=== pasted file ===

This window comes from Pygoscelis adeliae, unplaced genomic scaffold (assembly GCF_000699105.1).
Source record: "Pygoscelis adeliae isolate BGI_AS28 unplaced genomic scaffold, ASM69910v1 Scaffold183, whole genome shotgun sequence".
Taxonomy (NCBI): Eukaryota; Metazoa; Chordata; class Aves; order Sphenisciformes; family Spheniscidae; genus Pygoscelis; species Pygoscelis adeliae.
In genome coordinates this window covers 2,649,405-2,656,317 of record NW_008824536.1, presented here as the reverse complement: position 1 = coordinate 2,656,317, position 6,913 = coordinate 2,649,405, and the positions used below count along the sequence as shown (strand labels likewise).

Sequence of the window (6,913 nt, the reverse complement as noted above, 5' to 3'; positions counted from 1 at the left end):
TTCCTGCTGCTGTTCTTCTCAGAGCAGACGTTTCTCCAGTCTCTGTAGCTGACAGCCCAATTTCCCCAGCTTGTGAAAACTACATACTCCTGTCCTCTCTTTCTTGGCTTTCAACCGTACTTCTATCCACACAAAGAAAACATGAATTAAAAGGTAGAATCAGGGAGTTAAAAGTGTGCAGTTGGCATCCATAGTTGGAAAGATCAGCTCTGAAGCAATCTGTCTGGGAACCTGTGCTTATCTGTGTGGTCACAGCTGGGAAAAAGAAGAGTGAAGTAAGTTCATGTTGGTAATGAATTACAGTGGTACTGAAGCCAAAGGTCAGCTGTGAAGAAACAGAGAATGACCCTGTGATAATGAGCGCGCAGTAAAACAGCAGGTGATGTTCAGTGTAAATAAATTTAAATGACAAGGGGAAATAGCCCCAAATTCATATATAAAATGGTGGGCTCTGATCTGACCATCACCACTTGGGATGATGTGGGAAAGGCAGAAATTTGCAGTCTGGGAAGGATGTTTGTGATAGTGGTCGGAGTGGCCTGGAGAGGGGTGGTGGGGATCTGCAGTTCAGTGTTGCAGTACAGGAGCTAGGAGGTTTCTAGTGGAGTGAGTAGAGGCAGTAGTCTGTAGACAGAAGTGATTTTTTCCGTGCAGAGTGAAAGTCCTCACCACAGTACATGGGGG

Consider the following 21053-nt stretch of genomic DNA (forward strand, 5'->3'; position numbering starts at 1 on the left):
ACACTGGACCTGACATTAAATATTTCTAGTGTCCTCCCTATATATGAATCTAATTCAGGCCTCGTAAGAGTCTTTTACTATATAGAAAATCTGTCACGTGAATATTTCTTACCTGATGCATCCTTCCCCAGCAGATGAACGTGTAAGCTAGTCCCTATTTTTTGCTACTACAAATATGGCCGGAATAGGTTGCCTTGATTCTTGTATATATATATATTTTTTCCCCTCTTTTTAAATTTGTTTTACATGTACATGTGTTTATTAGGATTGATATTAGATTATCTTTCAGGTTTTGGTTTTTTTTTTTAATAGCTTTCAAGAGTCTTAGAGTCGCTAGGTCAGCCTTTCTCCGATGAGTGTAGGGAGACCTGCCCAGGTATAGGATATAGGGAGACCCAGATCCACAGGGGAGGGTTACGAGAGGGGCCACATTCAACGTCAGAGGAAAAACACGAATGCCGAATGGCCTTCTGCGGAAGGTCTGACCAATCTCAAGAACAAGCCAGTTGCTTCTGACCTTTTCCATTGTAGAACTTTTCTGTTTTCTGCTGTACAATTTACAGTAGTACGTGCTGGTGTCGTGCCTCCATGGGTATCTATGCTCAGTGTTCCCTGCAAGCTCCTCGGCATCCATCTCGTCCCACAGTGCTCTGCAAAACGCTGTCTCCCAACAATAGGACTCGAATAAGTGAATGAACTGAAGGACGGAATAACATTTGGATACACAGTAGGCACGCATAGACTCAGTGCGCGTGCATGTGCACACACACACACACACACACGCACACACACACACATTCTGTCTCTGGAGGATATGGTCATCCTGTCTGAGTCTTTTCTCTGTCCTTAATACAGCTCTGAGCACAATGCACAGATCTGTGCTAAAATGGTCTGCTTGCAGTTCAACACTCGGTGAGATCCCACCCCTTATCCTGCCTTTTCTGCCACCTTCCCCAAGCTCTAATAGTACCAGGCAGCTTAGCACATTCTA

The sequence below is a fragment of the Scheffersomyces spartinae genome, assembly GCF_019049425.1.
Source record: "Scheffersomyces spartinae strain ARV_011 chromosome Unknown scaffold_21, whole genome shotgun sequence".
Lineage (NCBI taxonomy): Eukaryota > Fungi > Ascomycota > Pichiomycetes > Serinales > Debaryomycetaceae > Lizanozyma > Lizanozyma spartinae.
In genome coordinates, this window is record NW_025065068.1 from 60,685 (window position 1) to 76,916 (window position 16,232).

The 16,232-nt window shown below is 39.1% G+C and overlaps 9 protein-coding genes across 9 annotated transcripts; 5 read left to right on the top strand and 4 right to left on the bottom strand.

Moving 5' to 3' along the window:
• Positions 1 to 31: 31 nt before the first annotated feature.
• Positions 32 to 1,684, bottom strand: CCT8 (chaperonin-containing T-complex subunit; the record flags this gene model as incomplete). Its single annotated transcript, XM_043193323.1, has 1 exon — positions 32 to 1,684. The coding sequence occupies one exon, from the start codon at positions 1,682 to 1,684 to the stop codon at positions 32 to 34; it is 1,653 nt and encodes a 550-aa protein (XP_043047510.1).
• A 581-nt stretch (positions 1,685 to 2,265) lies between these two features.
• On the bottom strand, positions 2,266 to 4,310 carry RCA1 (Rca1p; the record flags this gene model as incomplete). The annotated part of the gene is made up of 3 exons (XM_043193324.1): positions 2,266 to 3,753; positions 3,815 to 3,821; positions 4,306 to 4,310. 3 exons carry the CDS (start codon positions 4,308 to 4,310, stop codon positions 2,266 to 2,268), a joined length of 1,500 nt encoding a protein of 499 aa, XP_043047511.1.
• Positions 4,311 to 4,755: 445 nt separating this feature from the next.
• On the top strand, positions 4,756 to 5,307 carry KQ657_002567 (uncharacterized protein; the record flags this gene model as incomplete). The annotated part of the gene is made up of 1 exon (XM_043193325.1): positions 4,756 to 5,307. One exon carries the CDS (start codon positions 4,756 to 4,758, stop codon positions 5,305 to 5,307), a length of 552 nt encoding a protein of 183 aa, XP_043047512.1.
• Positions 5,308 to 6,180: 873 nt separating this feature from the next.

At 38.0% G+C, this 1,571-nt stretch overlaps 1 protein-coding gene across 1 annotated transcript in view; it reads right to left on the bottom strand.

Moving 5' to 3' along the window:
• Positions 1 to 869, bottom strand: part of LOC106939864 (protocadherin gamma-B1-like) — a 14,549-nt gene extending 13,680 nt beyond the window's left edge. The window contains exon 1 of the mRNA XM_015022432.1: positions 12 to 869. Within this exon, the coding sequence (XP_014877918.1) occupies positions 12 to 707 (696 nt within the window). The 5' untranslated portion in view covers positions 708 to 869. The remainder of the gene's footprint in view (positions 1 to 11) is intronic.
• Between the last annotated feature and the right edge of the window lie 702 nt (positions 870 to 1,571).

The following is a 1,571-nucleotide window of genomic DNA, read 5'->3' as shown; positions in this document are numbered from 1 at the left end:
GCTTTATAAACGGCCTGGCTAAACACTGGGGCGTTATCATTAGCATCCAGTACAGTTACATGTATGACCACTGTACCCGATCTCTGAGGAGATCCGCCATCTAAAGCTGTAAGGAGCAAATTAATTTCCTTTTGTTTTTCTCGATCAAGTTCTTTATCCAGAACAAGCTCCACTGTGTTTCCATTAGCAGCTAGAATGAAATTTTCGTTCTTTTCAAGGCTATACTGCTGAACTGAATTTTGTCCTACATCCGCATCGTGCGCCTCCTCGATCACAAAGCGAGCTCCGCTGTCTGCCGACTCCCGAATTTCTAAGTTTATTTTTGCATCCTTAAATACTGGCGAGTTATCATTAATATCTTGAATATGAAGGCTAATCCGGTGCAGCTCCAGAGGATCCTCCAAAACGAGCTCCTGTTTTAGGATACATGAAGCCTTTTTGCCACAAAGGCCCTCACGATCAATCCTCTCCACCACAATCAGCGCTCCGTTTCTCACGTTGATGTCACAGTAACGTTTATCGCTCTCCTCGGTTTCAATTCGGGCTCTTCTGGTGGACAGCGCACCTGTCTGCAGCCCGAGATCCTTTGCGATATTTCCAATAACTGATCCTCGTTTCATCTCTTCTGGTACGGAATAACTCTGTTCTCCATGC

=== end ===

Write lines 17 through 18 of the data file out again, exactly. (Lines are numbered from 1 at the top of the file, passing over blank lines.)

• A 581-nt stretch (positions 1,685 to 2,265) lies between these two features.
• On the bottom strand, positions 2,266 to 4,310 carry RCA1 (Rca1p; the record flags this gene model as incomplete). The annotated part of the gene is made up of 3 exons (XM_043193324.1): positions 2,266 to 3,753; positions 3,815 to 3,821; positions 4,306 to 4,310. 3 exons carry the CDS (start codon positions 4,308 to 4,310, stop codon positions 2,266 to 2,268), a joined length of 1,500 nt encoding a protein of 499 aa, XP_043047511.1.